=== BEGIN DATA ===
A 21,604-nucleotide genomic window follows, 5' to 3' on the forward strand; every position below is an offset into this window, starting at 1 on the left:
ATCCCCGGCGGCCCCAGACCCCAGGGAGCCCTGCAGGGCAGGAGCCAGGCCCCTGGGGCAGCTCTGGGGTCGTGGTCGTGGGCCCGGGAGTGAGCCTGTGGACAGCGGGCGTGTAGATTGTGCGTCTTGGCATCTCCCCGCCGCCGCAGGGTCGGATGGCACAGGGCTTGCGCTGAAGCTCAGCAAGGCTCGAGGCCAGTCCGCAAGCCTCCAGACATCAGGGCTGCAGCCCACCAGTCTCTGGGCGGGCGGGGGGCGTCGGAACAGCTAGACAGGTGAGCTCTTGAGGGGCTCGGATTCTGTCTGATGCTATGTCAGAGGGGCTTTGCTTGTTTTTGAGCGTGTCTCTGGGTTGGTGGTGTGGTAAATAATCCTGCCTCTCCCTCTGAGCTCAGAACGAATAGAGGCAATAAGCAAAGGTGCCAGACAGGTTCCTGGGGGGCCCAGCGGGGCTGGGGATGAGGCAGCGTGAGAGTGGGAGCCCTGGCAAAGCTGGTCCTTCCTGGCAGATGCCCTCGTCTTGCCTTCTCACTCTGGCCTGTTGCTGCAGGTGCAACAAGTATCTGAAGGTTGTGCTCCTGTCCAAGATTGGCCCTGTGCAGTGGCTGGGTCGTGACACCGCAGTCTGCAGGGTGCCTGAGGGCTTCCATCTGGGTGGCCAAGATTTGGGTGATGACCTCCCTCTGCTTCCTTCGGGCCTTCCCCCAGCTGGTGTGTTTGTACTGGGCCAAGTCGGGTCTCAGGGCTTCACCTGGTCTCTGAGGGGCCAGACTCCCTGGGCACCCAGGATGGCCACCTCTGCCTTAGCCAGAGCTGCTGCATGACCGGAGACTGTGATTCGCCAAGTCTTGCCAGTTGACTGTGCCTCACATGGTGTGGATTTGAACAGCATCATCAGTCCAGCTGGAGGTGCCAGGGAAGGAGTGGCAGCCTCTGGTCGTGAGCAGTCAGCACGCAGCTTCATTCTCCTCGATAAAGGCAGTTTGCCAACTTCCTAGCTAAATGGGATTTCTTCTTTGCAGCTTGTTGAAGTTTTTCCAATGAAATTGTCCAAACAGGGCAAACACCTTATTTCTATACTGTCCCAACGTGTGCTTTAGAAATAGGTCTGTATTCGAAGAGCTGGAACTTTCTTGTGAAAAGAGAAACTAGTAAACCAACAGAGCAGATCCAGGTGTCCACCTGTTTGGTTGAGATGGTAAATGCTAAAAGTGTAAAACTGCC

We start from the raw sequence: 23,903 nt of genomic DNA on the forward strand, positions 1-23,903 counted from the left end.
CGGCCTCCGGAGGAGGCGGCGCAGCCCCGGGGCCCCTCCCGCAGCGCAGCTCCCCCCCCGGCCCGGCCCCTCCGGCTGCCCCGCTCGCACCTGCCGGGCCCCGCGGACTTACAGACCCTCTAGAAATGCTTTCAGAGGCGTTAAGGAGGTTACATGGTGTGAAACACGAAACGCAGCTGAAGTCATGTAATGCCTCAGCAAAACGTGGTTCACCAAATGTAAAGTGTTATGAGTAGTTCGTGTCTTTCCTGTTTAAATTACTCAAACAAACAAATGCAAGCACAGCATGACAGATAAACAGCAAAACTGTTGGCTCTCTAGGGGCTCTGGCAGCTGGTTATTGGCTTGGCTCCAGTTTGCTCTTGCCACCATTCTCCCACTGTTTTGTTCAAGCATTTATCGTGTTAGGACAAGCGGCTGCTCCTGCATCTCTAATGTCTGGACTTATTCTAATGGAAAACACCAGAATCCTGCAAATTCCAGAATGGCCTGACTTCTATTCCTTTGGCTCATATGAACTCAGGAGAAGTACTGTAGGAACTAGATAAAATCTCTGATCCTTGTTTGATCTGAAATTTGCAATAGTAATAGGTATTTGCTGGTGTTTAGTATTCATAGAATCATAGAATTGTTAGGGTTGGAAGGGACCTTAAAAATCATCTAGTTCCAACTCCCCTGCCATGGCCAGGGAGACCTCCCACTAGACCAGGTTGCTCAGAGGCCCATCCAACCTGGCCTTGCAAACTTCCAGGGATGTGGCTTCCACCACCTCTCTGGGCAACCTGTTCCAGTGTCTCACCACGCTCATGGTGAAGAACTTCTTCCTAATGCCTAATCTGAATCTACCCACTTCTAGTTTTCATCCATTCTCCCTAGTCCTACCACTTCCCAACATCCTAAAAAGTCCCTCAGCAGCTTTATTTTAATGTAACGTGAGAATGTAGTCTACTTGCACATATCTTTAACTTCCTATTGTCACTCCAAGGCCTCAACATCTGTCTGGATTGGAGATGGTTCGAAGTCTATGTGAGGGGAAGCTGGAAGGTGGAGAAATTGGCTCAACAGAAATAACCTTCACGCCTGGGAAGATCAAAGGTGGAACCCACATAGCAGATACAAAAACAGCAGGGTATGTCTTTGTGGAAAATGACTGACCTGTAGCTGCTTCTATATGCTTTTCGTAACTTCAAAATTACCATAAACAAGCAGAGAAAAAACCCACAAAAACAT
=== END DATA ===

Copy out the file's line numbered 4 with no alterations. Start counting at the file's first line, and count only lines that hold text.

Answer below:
CGGCCTCCGGAGGAGGCGGCGCAGCCCCGGGGCCCCTCCCGCAGCGCAGCTCCCCCCCCGGCCCGGCCCCTCCGGCTGCCCCGCTCGCACCTGCCGGGCCCCGCGGACTTACAGACCCTCTAGAAATGCTTTCAGAGGCGTTAAGGAGGTTACATGGTGTGAAACACGAAACGCAGCTGAAGTCATGTAATGCCTCAGCAAAACGTGGTTCACCAAATGTAAAGTGTTATGAGTAGTTCGTGTCTTTCCTGTTTAAATTACTCAAACAAACAAATGCAAGCACAGCATGACAGATAAACAGCAAAACTGTTGGCTCTCTAGGGGCTCTGGCAGCTGGTTATTGGCTTGGCTCCAGTTTGCTCTTGCCACCATTCTCCCACTGTTTTGTTCAAGCATTTATCGTGTTAGGACAAGCGGCTGCTCCTGCATCTCTAATGTCTGGACTTATTCTAATGGAAAACACCAGAATCCTGCAAATTCCAGAATGGCCTGACTTCTATTCCTTTGGCTCATATGAACTCAGGAGAAGTACTGTAGGAACTAGATAAAATCTCTGATCCTTGTTTGATCTGAAATTTGCAATAGTAATAGGTATTTGCTGGTGTTTAGTATTCATAGAATCATAGAATTGTTAGGGTTGGAAGGGACCTTAAAAATCATCTAGTTCCAACTCCCCTGCCATGGCCAGGGAGACCTCCCACTAGACCAGGTTGCTCAGAGGCCCATCCAACCTGGCCTTGCAAACTTCCAGGGATGTGGCTTCCACCACCTCTCTGGGCAACCTGTTCCAGTGTCTCACCACGCTCATGGTGAAGAACTTCTTCCTAATGCCTAATCTGAATCTACCCACTTCTAGTTTTCATCCATTCTCCCTAGTCCTACCACTTCCCAACATCCTAAAAAGTCCCTCAGCAGCTTTATTTTAATGTAACGTGAGAATGTAGTCTACTTGCACATATCTTTAACTTCCTATTGTCACTCCAAGGCCTCAACATCTGTCTGGATTGGAGATGGTTCGAAGTCTATGTGAGGGGAAGCTGGAAGGTGGAGAAATTGGCTCAACAGAAATAACCTTCACGCCTGGGAAGATCAAAGGTGGAACCCACATAGCAGATACAAAAACAGCAGGGTATGTCTTTGTGGAAAATGACTGACCTGTAGCTGCTTCTATATGCTTTTCGTAACTTCAAAATTACCATAAACAAGCAGAGAAAAAACCCACAAAAACAT